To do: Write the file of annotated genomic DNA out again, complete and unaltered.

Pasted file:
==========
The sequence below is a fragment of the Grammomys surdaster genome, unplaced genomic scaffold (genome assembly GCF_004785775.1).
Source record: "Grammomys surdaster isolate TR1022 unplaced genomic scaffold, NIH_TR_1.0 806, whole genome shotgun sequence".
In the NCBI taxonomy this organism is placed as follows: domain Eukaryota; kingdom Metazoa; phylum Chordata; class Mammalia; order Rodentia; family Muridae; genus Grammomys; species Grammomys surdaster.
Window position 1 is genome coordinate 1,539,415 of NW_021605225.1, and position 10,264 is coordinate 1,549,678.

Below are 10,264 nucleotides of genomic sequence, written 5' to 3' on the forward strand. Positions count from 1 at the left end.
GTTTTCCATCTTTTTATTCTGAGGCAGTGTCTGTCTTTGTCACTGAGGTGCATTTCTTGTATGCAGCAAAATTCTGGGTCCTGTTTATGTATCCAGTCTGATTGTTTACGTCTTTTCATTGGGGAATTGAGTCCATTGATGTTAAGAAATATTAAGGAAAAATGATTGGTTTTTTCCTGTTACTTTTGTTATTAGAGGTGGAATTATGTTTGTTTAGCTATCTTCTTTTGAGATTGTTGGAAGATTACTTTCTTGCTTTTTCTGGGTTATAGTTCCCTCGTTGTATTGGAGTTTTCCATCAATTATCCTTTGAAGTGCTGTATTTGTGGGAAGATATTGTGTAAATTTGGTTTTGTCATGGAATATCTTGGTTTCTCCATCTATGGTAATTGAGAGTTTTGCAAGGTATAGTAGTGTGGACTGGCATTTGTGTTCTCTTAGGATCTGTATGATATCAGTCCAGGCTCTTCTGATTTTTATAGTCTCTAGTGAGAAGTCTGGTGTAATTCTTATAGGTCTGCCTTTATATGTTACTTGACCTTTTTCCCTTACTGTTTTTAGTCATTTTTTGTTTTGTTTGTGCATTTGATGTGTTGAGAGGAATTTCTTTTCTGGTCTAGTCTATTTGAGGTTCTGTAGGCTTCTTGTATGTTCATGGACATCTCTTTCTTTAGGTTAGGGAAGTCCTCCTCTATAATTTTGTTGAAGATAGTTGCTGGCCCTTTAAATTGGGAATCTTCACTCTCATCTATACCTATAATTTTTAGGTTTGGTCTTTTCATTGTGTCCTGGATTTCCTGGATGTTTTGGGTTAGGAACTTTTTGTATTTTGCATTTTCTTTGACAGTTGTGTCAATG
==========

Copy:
The sequence below is a fragment of the Grammomys surdaster genome, unplaced genomic scaffold (genome assembly GCF_004785775.1).
Source record: "Grammomys surdaster isolate TR1022 unplaced genomic scaffold, NIH_TR_1.0 806, whole genome shotgun sequence".
In the NCBI taxonomy this organism is placed as follows: domain Eukaryota; kingdom Metazoa; phylum Chordata; class Mammalia; order Rodentia; family Muridae; genus Grammomys; species Grammomys surdaster.
Window position 1 is genome coordinate 1,539,415 of NW_021605225.1, and position 10,264 is coordinate 1,549,678.

Below are 10,264 nucleotides of genomic sequence, written 5' to 3' on the forward strand. Positions count from 1 at the left end.
GTTTTCCATCTTTTTATTCTGAGGCAGTGTCTGTCTTTGTCACTGAGGTGCATTTCTTGTATGCAGCAAAATTCTGGGTCCTGTTTATGTATCCAGTCTGATTGTTTACGTCTTTTCATTGGGGAATTGAGTCCATTGATGTTAAGAAATATTAAGGAAAAATGATTGGTTTTTTCCTGTTACTTTTGTTATTAGAGGTGGAATTATGTTTGTTTAGCTATCTTCTTTTGAGATTGTTGGAAGATTACTTTCTTGCTTTTTCTGGGTTATAGTTCCCTCGTTGTATTGGAGTTTTCCATCAATTATCCTTTGAAGTGCTGTATTTGTGGGAAGATATTGTGTAAATTTGGTTTTGTCATGGAATATCTTGGTTTCTCCATCTATGGTAATTGAGAGTTTTGCAAGGTATAGTAGTGTGGACTGGCATTTGTGTTCTCTTAGGATCTGTATGATATCAGTCCAGGCTCTTCTGATTTTTATAGTCTCTAGTGAGAAGTCTGGTGTAATTCTTATAGGTCTGCCTTTATATGTTACTTGACCTTTTTCCCTTACTGTTTTTAGTCATTTTTTGTTTTGTTTGTGCATTTGATGTGTTGAGAGGAATTTCTTTTCTGGTCTAGTCTATTTGAGGTTCTGTAGGCTTCTTGTATGTTCATGGACATCTCTTTCTTTAGGTTAGGGAAGTCCTCCTCTATAATTTTGTTGAAGATAGTTGCTGGCCCTTTAAATTGGGAATCTTCACTCTCATCTATACCTATAATTTTTAGGTTTGGTCTTTTCATTGTGTCCTGGATTTCCTGGATGTTTTGGGTTAGGAACTTTTTGTATTTTGCATTTTCTTTGACAGTTGTGTCAATG